The halls at Kenrick-Glennon Seminary are mostly empty these days, but the formation of men who are answering God’s call to the priesthood continues.
Since the arrival of the coronavirus outbreak in the St. Louis area, the seminary quickly shifted to online classes. Accommodations were made to disperse the 137 seminarians to a variety of temporary residences — parish rectories, family homes and even a retreat facility — in an effort to adhere to social distancing guidelines.
The transition has been seamless, said president-rector Father James Mason. “The parishes and rectories have welcomed our men,” he said. “It’s gone very smooth, with long-distance learning, spiritual direction conferencing (by phone). Obviously, it’s a lot different being in person, but in all it’s gone very well.”
Ordinations will proceed as scheduled, with Archbishop Robert J. Carlson conferring the Sacrament of Holy Orders on six St. Louis men for the transitional diaconate on May 2 at the Cathedral Basilica of Saint Louis. In addition, Revs. Mr. Christopher Smith and Dane Westhoff will be ordained as priests for the Archdiocese of St. Louis on May 23, also at the cathedral basilica. The ordination Masses will not be open to the public; however a livestream of both Masses will be aired at cathedralstl.org.
“They’ve all made it clear that their desire is to be ordained the date Archbishop Carlson has offered and to serve the Church,” Father Mason said. “They all said they can have the big celebration later. It’s about receiving the gift of Holy Orders and then being able to serve — that’s what they’re looking forward to.”
For those remaining in residence at the seminary — seven priests, plus five Carmelite sisters who live in a convent on campus — the daily routine continues. The group has morning and evening prayer in the St. Joseph Chapel — now being dubbed an oratory — with Mass livestreamed every day at
kenrick.edu/seminary-livestream/. “Then we go about the day’s work,” Father Mason said.
Academic dean Ed Hogan, who oversaw the transition to online learning, said he’s been impressed with how quickly seminarians and faculty have jumped into action. He also said the technology infrastructure upgrades made possible by the Faith for the Future campaign played a large part in keeping the transition seamless.
“We have an extraordinary group of guys and an extraordinarily tech-savvy group of instructors,” Hogan said. “We made an announcement on a Monday night that we were moving all classes to online. On Wednesday of that week, we had a meeting with all of the teachers, and by Friday, everything was running full speed ahead. Nobody batted an eye. Nobody missed a beat.” Teachers are using a variety of resources, including audio lectures with PowerPoint slides, Zoom meetings, and more.
The Association of Theological Schools recently surveyed its member institutions — Kenrick-Glennon Seminary is one of them — about the shift to online learning and in-servicing teachers. Executive director Frank Yamada wrote that the association, founded in 1918 in the aftermath of World War I and at the time of the Spanish Flu pandemic, continues to serve as a resource to its members as they work through the transition.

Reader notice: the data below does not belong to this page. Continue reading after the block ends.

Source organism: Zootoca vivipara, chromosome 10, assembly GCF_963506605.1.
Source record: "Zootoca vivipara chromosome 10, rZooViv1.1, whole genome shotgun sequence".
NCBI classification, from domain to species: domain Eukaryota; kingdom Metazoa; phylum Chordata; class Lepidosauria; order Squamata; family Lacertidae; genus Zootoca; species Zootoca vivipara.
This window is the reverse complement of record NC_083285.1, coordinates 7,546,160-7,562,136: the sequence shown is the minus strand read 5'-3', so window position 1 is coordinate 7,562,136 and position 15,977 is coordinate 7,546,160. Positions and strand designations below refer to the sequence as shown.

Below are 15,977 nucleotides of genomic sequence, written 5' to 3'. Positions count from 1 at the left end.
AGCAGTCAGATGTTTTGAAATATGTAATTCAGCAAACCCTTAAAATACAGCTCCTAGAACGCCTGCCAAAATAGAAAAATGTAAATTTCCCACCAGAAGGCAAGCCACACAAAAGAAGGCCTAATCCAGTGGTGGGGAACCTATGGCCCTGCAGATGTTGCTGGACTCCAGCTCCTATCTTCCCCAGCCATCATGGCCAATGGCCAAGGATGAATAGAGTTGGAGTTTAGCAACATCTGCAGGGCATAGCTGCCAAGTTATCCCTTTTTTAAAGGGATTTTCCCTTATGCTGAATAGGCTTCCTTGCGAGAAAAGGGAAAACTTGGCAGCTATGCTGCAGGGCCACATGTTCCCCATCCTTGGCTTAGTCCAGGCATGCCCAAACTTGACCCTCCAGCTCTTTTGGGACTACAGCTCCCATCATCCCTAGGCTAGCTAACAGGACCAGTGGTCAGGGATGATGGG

“We have heard from most of the member schools during the past few weeks and — without exception — they are having to respond to crises in their immediate, intermediate, and long-term situations,” he wrote. “Schools have sought to protect the health and safety of their faculty, staff, and students while attending to local or federal government mandates to ‘stay in place.’ Courses have been moving to online formats, faculty have been converting their courses, in-person commencements have been cancelled, and Zoom meetings have proliferated. Theological schools are exercising resilience in a time when the world changes weekly, if not daily.”
Father Paul Hoesing, vice rector for formation at Kenrick-Glennon Seminary, said that the coronavirus outbreak is paving the way for seminarians to discover new ways of working on their formation, which includes intellectual, spiritual, human and pastoral dimensions.
With spiritual formation, for example, he said that the men are responsible for keeping a schedule for a personal prayer life. “Wherever they’re living, they’ve had to translate a schedule of prayer life for wherever they are,” he said, whether that’s praying the Liturgy of the Hours, Daily Examen, or participating in a Holy Hour. Seminarians also are continuing spiritual direction every two weeks, meeting with their spiritual directors by phone, he noted.
Seminarians who are living at parishes are finding creative ways in approaching pastoral outreach, through helping livestream Masses and other events, and calling parishioners to check on them.
“I look forward to how the men will learn from this experience in a way that raises the bar in this house,” Father Hoesing said. “When they find how capable they are and how rewarding it is … and how they might become more creative, thoughtful and innovative in taking that initiative. Adversity always creates new invention out of necessity.”
Seminarians are entering into a new level of ownership within their formation that they might not have experienced otherwise because of the pandemic, Hogan said. “Because they’re living on their own, they have to internalize it, and that’s been extraordinary,” he said. “There’s a tremendous burst of creativity happening, and we’re asking ourselves the question: How do we continue to foster that creativity in our guys? Who knows what situations they’re going to face in the future. It’s been neat for us to see all of that.”